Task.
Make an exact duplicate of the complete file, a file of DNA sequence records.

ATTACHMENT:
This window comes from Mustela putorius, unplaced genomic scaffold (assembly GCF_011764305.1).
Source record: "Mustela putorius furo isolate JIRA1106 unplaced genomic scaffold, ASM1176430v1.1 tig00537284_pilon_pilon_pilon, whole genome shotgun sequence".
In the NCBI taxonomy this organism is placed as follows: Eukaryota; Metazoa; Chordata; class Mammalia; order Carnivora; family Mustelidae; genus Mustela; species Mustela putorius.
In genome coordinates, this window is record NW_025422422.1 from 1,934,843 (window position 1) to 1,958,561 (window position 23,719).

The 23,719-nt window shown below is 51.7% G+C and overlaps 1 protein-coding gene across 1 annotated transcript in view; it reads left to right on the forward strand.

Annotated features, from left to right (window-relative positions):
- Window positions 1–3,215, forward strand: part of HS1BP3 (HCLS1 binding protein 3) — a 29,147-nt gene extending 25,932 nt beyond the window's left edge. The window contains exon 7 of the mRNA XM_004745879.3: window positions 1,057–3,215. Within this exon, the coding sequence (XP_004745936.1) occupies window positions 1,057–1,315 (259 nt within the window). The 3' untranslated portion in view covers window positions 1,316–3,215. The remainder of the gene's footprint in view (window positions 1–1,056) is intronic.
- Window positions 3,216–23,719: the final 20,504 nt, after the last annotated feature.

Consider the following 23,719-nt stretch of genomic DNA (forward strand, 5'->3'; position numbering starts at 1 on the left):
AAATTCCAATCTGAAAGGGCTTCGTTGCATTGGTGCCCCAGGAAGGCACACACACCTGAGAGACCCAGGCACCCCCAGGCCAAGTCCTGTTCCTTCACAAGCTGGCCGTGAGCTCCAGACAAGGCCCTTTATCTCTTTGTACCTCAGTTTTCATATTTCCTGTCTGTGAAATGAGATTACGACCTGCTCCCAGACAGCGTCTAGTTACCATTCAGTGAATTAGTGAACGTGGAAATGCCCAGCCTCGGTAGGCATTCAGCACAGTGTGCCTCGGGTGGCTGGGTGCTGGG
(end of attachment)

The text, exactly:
This window comes from Mustela putorius, unplaced genomic scaffold (assembly GCF_011764305.1).
Source record: "Mustela putorius furo isolate JIRA1106 unplaced genomic scaffold, ASM1176430v1.1 tig00537284_pilon_pilon_pilon, whole genome shotgun sequence".
In the NCBI taxonomy this organism is placed as follows: Eukaryota; Metazoa; Chordata; class Mammalia; order Carnivora; family Mustelidae; genus Mustela; species Mustela putorius.
In genome coordinates, this window is record NW_025422422.1 from 1,934,843 (window position 1) to 1,958,561 (window position 23,719).

The 23,719-nt window shown below is 51.7% G+C and overlaps 1 protein-coding gene across 1 annotated transcript in view; it reads left to right on the forward strand.

Annotated features, from left to right (window-relative positions):
- Window positions 1–3,215, forward strand: part of HS1BP3 (HCLS1 binding protein 3) — a 29,147-nt gene extending 25,932 nt beyond the window's left edge. The window contains exon 7 of the mRNA XM_004745879.3: window positions 1,057–3,215. Within this exon, the coding sequence (XP_004745936.1) occupies window positions 1,057–1,315 (259 nt within the window). The 3' untranslated portion in view covers window positions 1,316–3,215. The remainder of the gene's footprint in view (window positions 1–1,056) is intronic.
- Window positions 3,216–23,719: the final 20,504 nt, after the last annotated feature.

Consider the following 23,719-nt stretch of genomic DNA (forward strand, 5'->3'; position numbering starts at 1 on the left):
AAATTCCAATCTGAAAGGGCTTCGTTGCATTGGTGCCCCAGGAAGGCACACACACCTGAGAGACCCAGGCACCCCCAGGCCAAGTCCTGTTCCTTCACAAGCTGGCCGTGAGCTCCAGACAAGGCCCTTTATCTCTTTGTACCTCAGTTTTCATATTTCCTGTCTGTGAAATGAGATTACGACCTGCTCCCAGACAGCGTCTAGTTACCATTCAGTGAATTAGTGAACGTGGAAATGCCCAGCCTCGGTAGGCATTCAGCACAGTGTGCCTCGGGTGGCTGGGTGCTGGG